Generic: Heparin sodium
Manufacturer: Baxter Healthcare Corporation
Date approved: 1972
Approved uses: Anticoagulant
Off-Label uses: N/A
• Possible allergic reaction
• Heparin-induced Thrombocytopenia (HIT) and Heparin-induced Thrombocytopenia and Thrombosis (HITT)
• possible hemorrhage
Heparin (also known as heparin sodium) is a blood thinner administered in surgery and other critical care situations to prevent clots. It is crucial in dialysis and heart surgery, and is used for the bedridden. Heparin acts as an anticoagulant (blood thinner) by preventing the formation of clots and extension of existing clots within the blood. While heparin does not break down clots that have already formed, it allows the body’s natural clot mechanisms to work normally to break down clots that have already formed.
Heparin, which has been manufactured since 1930, is administered to millions of patients yearly. Heparin can cause some side effects, including most seriously heparin-induced thrombocytopenia (HIT syndrome). HITS is caused by an immunological reaction that makes platelets collect within the blood vessels, thereby using up coagulation factors. Formation of clots can lead to thrombosis, while the loss of coagulation factors and platelets may result in bleeding. HITS can (rarely) occur shortly after heparin is given, but also when a person has been on heparin for a long while.
Most recently, Baxter Healthcare Corporation (who made almost half in the herparin used in the U.S.) was forced to halt sales of its multiple-dose injectable heparin. The FDA reported that, since the end of 2007, it received about 350 reports of health problems associated with Baxter heparin, with 40 percent deemed serious. Allergic reactions included difficulty breathing, nausea, vomiting, excessive sweating, and rapidly falling blood pressure, which in some cases led to life-threatening shock and, in four cases, death. It has been determined that the potentially toxic Baxter heparin was produced in a Chinese factory that was never properly inspected by the FDA.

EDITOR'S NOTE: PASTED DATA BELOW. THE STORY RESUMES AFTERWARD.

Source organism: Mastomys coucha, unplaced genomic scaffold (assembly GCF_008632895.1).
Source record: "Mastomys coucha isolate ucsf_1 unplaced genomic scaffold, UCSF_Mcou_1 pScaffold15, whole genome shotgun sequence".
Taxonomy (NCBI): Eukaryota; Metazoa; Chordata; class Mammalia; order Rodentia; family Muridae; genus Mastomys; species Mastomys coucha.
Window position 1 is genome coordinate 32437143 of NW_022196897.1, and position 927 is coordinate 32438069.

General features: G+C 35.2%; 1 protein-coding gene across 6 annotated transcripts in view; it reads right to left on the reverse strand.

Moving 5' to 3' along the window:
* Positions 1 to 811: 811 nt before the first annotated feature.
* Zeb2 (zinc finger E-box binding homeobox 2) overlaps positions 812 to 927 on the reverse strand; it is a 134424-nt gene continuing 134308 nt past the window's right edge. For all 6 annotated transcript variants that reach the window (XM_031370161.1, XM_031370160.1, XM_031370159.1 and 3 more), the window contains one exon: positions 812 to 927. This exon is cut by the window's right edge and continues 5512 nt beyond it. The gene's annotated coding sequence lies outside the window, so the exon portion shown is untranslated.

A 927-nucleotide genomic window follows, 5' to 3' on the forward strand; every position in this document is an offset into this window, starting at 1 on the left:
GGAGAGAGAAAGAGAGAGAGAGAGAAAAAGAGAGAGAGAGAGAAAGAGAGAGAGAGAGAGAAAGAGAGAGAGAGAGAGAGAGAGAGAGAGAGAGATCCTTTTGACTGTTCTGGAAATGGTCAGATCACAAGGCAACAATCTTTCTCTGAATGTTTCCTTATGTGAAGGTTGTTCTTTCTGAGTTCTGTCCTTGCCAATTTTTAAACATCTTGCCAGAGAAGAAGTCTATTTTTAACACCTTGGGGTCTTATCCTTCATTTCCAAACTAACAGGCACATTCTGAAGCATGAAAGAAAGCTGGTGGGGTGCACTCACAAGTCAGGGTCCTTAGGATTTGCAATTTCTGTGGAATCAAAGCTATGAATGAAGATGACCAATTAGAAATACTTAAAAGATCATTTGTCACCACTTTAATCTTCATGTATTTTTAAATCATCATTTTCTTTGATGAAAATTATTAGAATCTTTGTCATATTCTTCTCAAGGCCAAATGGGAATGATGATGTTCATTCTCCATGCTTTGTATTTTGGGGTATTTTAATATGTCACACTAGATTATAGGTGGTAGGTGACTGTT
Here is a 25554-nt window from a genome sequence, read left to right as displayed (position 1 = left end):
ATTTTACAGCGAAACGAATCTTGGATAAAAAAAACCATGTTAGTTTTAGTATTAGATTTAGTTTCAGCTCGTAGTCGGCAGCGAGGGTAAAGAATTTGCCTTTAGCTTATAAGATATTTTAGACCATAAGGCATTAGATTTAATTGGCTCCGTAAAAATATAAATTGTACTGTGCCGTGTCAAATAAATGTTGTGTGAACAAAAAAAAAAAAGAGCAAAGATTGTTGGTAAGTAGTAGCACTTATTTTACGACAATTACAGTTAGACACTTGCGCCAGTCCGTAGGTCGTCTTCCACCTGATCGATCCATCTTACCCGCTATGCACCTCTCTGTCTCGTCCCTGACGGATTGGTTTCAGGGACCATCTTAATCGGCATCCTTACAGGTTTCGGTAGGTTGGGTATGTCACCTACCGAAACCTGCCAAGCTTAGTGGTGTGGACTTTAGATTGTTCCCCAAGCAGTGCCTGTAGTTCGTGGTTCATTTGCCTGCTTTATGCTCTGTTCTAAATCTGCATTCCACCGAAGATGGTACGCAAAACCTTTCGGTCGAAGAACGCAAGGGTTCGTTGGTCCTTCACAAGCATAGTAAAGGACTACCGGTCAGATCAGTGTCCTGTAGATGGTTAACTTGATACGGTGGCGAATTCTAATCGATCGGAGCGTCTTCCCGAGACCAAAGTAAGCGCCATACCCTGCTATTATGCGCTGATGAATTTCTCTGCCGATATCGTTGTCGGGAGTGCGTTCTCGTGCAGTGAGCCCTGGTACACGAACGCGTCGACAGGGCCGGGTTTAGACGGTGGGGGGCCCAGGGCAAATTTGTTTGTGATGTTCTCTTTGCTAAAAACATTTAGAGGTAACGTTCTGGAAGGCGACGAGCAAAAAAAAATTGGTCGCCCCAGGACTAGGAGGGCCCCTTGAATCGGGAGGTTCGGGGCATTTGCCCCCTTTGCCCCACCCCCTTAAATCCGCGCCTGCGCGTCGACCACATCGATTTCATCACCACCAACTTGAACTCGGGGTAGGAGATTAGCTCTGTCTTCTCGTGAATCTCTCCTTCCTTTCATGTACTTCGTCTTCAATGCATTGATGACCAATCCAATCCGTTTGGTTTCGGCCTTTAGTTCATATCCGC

News Outlet Reports of Typical Heart Drugs Disrupting Blood Thinners
A study released in the Journal of the American College of Cardiology recently found that calcium channel blocker drugs that are often given as a method of treatment for heart conditions, may reduce the effects of blood thinning drugs such as Plavix and other similar blood thinners.
What is a Blood Thinner?
The Texas Heart Institute explains that a blood thinner is a prescription drug that is used to decrease the following:
• heart attack
• blockages in arteries
• clumps of blood (blood clots) that are forming, growing
Blood thinners are described as anticoagulants, which, despite that they are called blood thinners, actually do not thin the blood, but rather “decrease the blood�s ability to clot and decreased clotting keeps fewer harmful blood clots from forming and from blocking blood vessels,” according to the Texas Heart Institute�s Heart Information Center.
Candidates for blood thinners are usually individuals who have had the following conditions:
• heart valve replacement
• atrial fibrillation
• congestive heart failure
There is a lengthy list of potential harmful interactions that can threaten an individual�s health while taking blood thinners. The following are a list of medications that should be discussed prior to consuming a blood thinner or prior to beginning a blood thinner prescription.
• sleeping pills
• calcium and vitamin K supplements
• certain antifungal medicines
• overactive thyroid medicines
• convulsion medicines
• certain antibiotics
While calcium and additional vitamin K supplements have been know to interact mildly with blood thinners, according to the study from the Journal of the American College of Cardiology, the combination can be deadly inactivating the “enzyme essential for the activity” of a blood thinner. During the study, Plavix, a type of blood thinner, was used during testing, but there are an array of blood thinners available on the market today, some of which include the following, according to WebMD:
Of these types of blood thinners, is the rather controversial Heparin, also known as heparin sodium, which was released in 1972 from Baxter Healthcare Corporation. In 2007 the drug had reportedly caused severe health and allergic reactions among hundreds of patients across the United States. It was later discovered that a tainted batch of Heparin had been shipped to the United States by a Chinese manufacturing company, which became the center of an international investigation by the U.S. Food and Drug Administration (FDA). While the injectable drug was being used in thousands of surgical procedures, including dialysis and heart surgery, patients were becoming sick with the following reactions:
• excessive sweating
• rapidly falling blood pressure
• difficulty breathing